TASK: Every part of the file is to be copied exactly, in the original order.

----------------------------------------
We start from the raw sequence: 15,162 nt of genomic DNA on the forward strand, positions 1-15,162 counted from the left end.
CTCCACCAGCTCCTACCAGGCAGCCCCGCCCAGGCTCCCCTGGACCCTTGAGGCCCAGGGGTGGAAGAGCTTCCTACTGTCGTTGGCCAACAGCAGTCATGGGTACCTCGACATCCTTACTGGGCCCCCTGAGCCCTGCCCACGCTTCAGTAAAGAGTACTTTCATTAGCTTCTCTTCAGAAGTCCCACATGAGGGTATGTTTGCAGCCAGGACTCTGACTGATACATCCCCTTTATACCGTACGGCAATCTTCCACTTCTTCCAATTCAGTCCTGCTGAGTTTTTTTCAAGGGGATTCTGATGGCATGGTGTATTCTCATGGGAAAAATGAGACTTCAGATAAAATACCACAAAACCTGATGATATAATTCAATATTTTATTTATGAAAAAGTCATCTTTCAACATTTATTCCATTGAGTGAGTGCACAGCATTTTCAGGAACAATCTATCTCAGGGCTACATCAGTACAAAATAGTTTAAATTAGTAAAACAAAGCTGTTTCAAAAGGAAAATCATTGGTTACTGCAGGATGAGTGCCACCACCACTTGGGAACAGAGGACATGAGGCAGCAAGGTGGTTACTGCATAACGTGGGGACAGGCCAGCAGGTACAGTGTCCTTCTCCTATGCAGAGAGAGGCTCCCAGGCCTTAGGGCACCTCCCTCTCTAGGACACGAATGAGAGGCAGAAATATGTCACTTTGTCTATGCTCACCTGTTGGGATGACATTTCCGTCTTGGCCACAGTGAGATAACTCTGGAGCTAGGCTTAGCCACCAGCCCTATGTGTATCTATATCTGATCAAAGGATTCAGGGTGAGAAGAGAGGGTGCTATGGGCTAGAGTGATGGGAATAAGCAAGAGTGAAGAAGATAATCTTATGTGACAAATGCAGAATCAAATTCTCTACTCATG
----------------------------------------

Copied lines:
We start from the raw sequence: 15,162 nt of genomic DNA on the forward strand, positions 1-15,162 counted from the left end.
CTCCACCAGCTCCTACCAGGCAGCCCCGCCCAGGCTCCCCTGGACCCTTGAGGCCCAGGGGTGGAAGAGCTTCCTACTGTCGTTGGCCAACAGCAGTCATGGGTACCTCGACATCCTTACTGGGCCCCCTGAGCCCTGCCCACGCTTCAGTAAAGAGTACTTTCATTAGCTTCTCTTCAGAAGTCCCACATGAGGGTATGTTTGCAGCCAGGACTCTGACTGATACATCCCCTTTATACCGTACGGCAATCTTCCACTTCTTCCAATTCAGTCCTGCTGAGTTTTTTTCAAGGGGATTCTGATGGCATGGTGTATTCTCATGGGAAAAATGAGACTTCAGATAAAATACCACAAAACCTGATGATATAATTCAATATTTTATTTATGAAAAAGTCATCTTTCAACATTTATTCCATTGAGTGAGTGCACAGCATTTTCAGGAACAATCTATCTCAGGGCTACATCAGTACAAAATAGTTTAAATTAGTAAAACAAAGCTGTTTCAAAAGGAAAATCATTGGTTACTGCAGGATGAGTGCCACCACCACTTGGGAACAGAGGACATGAGGCAGCAAGGTGGTTACTGCATAACGTGGGGACAGGCCAGCAGGTACAGTGTCCTTCTCCTATGCAGAGAGAGGCTCCCAGGCCTTAGGGCACCTCCCTCTCTAGGACACGAATGAGAGGCAGAAATATGTCACTTTGTCTATGCTCACCTGTTGGGATGACATTTCCGTCTTGGCCACAGTGAGATAACTCTGGAGCTAGGCTTAGCCACCAGCCCTATGTGTATCTATATCTGATCAAAGGATTCAGGGTGAGAAGAGAGGGTGCTATGGGCTAGAGTGATGGGAATAAGCAAGAGTGAAGAAGATAATCTTATGTGACAAATGCAGAATCAAATTCTCTACTCATG